Wednesday, August 24, 2016

Meditation on This Sunday's Gospel

The Readings for Sunday, August 28, 2016:

First Reading: Proverbs 25:6-7

First Reading (Semi-cont.): Jeremiah 2:4-13

First Reading (Alt.): Sirach 10:12-18

Psalm: Psalm 112

Psalm (Semi-cont.): Psalm 81:1, 10-16

Second Reading: Hebrews 13:1-8, 15-16

Gospel: Luke 14:1, 7-14

Here is another Gospel lesson which reminds us how different a world is the one that Jesus ushers in. It also shows us that ancient times weren't much different than ours.

We spend much of our day vying for power and position. Even in settings where there's not much to be gained by winning favor, one still sees a ridiculous amount of energy and time spent on power games. Think of the last meeting you had. Think of how short that meeting would have been if you could have gotten rid of people who spoke up to say, essentially, "I agree with what the last person said." Think of all the time wasted in currying favor with the people in charge or with each other.

Alternately, maybe you're more familiar with colleagues who try to cut each other down. Even when the stakes are small, even when the outcomes don't particularly matter, people will wage nasty battles to prove that they're right and everyone else is wrong.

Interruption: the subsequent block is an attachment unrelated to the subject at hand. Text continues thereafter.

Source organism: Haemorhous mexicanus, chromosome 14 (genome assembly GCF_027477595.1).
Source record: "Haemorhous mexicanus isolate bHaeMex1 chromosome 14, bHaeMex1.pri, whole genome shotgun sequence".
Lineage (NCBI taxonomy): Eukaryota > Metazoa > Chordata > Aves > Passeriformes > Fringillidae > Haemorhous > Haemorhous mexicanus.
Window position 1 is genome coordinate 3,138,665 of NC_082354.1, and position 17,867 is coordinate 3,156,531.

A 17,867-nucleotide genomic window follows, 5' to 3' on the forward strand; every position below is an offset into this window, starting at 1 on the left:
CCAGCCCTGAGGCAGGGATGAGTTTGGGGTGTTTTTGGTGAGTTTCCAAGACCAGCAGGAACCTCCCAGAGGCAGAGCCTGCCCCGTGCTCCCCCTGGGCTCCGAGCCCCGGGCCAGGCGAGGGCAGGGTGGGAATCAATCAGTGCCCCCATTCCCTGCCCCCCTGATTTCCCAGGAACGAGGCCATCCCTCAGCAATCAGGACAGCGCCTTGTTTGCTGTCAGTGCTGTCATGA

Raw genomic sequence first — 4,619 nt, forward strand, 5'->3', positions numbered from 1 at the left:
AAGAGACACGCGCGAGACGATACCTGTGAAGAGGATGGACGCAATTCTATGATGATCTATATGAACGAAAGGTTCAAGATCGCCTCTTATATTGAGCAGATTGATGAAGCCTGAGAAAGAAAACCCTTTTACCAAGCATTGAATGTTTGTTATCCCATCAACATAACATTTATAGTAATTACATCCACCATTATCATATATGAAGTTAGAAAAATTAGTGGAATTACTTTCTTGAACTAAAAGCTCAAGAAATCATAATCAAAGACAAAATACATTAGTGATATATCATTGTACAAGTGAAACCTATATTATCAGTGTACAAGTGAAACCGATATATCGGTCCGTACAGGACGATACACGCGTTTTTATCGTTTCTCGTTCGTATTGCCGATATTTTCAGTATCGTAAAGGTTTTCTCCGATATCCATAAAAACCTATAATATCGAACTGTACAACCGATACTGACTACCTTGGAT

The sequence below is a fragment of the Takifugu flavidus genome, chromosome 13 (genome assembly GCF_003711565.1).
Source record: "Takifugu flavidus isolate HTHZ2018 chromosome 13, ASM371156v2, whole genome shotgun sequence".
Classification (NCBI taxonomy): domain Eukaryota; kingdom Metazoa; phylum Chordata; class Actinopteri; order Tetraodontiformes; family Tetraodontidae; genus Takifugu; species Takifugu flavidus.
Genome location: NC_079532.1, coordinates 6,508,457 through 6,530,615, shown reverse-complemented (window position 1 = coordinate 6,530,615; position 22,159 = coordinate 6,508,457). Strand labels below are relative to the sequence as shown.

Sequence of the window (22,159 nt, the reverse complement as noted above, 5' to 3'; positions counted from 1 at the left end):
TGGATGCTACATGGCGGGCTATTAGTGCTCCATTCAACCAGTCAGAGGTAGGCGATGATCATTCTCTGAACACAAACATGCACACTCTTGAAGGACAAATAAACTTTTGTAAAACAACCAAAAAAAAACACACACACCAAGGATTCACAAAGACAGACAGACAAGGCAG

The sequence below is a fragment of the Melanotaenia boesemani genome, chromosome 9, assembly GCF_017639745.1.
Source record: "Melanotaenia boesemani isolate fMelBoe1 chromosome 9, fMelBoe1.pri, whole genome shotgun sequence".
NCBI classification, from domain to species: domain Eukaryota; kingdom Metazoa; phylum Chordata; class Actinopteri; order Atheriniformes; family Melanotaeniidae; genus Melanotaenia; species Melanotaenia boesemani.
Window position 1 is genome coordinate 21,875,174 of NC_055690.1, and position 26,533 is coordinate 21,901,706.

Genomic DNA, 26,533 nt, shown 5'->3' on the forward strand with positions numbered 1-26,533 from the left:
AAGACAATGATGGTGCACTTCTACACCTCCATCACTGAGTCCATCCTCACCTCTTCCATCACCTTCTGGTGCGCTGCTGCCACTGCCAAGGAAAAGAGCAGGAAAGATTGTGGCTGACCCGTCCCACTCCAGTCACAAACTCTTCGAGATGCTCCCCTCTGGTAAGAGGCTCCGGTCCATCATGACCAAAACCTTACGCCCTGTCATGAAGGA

Outside of the workplace, one also sees this dynamic. In volunteer situations, people often want to prove that they're indispensable. We even see this in our relationships with friends, the one place where you would think we would approach each other as equals. Likewise in marriages--many spouses spend absurd amounts of time trying to prove that one way of doing things is the right way, and all other ways are bad.

Psychologists would tell us that we play these power games because we're trying to satisfy our needy egos. We want to feel important because we spend much of our lives feeling insignificant. But instead of addressing that pain by making others feel better, we try to make others feel worse. We put people down so that we feel better. We connive and work to wound others.

Christ comes to usher in a new age. Again and again, he reminds us (in the words of today's Gospel), "For everyone who exalts himself will be humbled, and he who humbles himself will be exalted" (Luke 14: 11). We don't win favor with God in the way we might win favor with the boss. God is well aware of God's importance. We don't need to make God feel like the big man so that we might win a promotion.

God calls us to a higher purpose. We're to look out for the poor and downtrodden. And we're not to do it because we'll be repaid by the poor and downtrodden. We do it because Christ came to show us how to crack open the world and let the Kingdom light shine into the dark cracks. And the way to do that is not to show how wonderful we are. The way to let God's light shine is to look out for the marginalized of the world.

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